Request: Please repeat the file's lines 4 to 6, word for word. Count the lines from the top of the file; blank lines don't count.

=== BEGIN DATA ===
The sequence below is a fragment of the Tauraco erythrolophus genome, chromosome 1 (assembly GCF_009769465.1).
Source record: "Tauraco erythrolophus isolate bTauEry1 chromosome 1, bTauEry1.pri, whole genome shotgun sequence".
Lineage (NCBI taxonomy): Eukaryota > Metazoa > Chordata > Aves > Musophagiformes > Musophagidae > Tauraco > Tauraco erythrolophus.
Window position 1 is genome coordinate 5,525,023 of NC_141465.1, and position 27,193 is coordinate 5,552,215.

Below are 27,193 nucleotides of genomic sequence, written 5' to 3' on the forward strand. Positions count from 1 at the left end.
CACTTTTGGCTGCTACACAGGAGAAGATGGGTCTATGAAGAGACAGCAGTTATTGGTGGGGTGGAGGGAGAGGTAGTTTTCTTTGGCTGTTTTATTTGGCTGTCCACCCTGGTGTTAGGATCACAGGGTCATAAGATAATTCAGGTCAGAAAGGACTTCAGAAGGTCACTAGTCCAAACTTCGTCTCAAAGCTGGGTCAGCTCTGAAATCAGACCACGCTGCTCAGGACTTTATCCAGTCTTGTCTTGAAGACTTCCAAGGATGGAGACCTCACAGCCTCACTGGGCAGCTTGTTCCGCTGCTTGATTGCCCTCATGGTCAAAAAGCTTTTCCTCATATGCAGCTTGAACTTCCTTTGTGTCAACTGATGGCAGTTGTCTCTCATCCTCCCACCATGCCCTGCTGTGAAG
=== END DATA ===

Window position 1 is genome coordinate 5,525,023 of NC_141465.1, and position 27,193 is coordinate 5,552,215.

Below are 27,193 nucleotides of genomic sequence, written 5' to 3' on the forward strand. Positions count from 1 at the left end.
CACTTTTGGCTGCTACACAGGAGAAGATGGGTCTATGAAGAGACAGCAGTTATTGGTGGGGTGGAGGGAGAGGTAGTTTTCTTTGGCTGTTTTATTTGGCTGTCCACCCTGGTGTTAGGATCACAGGGTCATAAGATAATTCAGGTCAGAAAGGACTTCAGAAGGTCACTAGTCCAAACTTCGTCTCAAAGCTGGGTCAGCTCTGAAATCAGACCACGCTGCTCAGGACTTTATCCAGTCTTGTCTTGAAGACTTCCAAGGATGGAGACCTCACAGCCTCACTGGGCAGCTTGTTCCGCTGCTTGATTGCCCTCATGGTCAAAAAGCTTTTCCTCATATGCAGCTTGAACTTCCTTTGTGTCAACTGATGGCAGTTGTCTCTCATCCTCCCACCATGCCCTGCTGTGAAG